Union University
Union University Dept of Language


What Christians Can Learn From Atheists (or Demons)

Director of the Institute for Intellectual Discipleship

November 21, 2012 -

Those who explicitly reject the Gospel often grasp its demands more clearly than those who eagerly receive it.  In “A Good Man is Hard to Find,” Flannery O’Connor calls attention to this truth through the actions and words of a murderous nihilist called “the Misfit.”  In the story’s climactic scene, the Misfit speaks frankly to his next victim - a self-centered grandmother whose half-hearted attachment to Christianity is rooted in its perceived socio-economic utility.  The Misfit: “Jesus thrown everything off balance.  If He did what He said, then it’s nothing for you to do but throw away everything and follow Him, and if He didn’t, then it’s nothing for you to do but enjoy the few minutes you got left the best way you can - by killing somebody or burning down his house or doing some other meanness to him.”

Quite provocatively, the Misfit articulates the sense in which Jesus came not “to bring peace, but a sword” (Matthew 10:34).  Jesus Christ is the decisive and divisive One in reality precisely because there is no safe place, no middle ground.  As the Misfit understands, every human being must either “throw away everything and follow” Jesus Christ or run the other way.  There’s no other alternative - no neutral space.

Prior to his conversion, C.S. Lewis tacitly grasped the radical demands of Christ’s call.  In his post-conversion autobiography (Surprised by Joy), his autobiographical allegory (Pilgrim’s Regress), and his fictional masterpiece (Till We Have Faces), Lewis portrays God as the Great Interferer.  God will not “go away and leave us to live our own short days to ourselves.”  Lewis understood that inordinate self-love induces Divine loathing, precisely because God’s nature demands that we love Him above all else.  Moreover, the love of God is not expressed by mere acknowledgment of His existence (or even of Christ’s saving work).  Rather, God “meddles” precisely because love must be expressed by total allegiance, by obedience to Divine expectations.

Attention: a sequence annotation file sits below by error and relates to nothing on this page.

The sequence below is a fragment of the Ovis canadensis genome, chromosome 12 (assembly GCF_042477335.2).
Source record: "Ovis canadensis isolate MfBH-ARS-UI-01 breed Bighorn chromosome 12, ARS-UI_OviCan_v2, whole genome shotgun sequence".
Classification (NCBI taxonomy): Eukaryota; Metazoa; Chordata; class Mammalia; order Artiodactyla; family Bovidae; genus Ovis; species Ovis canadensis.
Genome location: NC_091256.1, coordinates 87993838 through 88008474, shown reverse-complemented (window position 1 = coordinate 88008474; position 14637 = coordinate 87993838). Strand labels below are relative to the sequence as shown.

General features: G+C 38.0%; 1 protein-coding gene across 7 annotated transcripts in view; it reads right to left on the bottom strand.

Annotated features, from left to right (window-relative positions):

Of course, Lewis eventually gave in to the summons of Divine Love.  But unlike the soil without depth in Jesus’s parable of the sower (Matthew 13:5), the good soil of Lewis’s heart received the word and produced fruit precisely because Lewis understood the natural trajectory of the seed being sown.  Put differently, Lewis had counted the cost of embracing the Gospel (Luke 14:25-33).

Interestingly, the atheist philosopher Thomas Nagel arguably fits this pattern of anti-Christian discernment.  In The Last Word (1997), Nagel wrote with refreshing candor and remarkable clarity, “It isn’t just that I don’t believe in God and, naturally, hope that I’m right in my belief. It’s that I hope there is no God! I don’t want there to be a God; I don’t want the universe to be like that.”  Like Lewis and O’Connor’s Misfit, Nagel seems to understand implicitly what many professing Christians do not.  If there really is a God or if, as the Gospels attest, Jesus of Nazareth really is God incarnate, then literally everything has been thrown off balance.  There is no corner of reality or of an individual’s life with which God cannot rightly interfere.

Quite appropriately, just as it did for Lewis, the Misfit, and David the Psalmist (Psalm 139:7), this makes Nagel (and we might add, the demons, see James 1:19) a tad uncomfortable.  If it doesn’t do the same for every professing Christian, then perhaps it’s time for a soil test.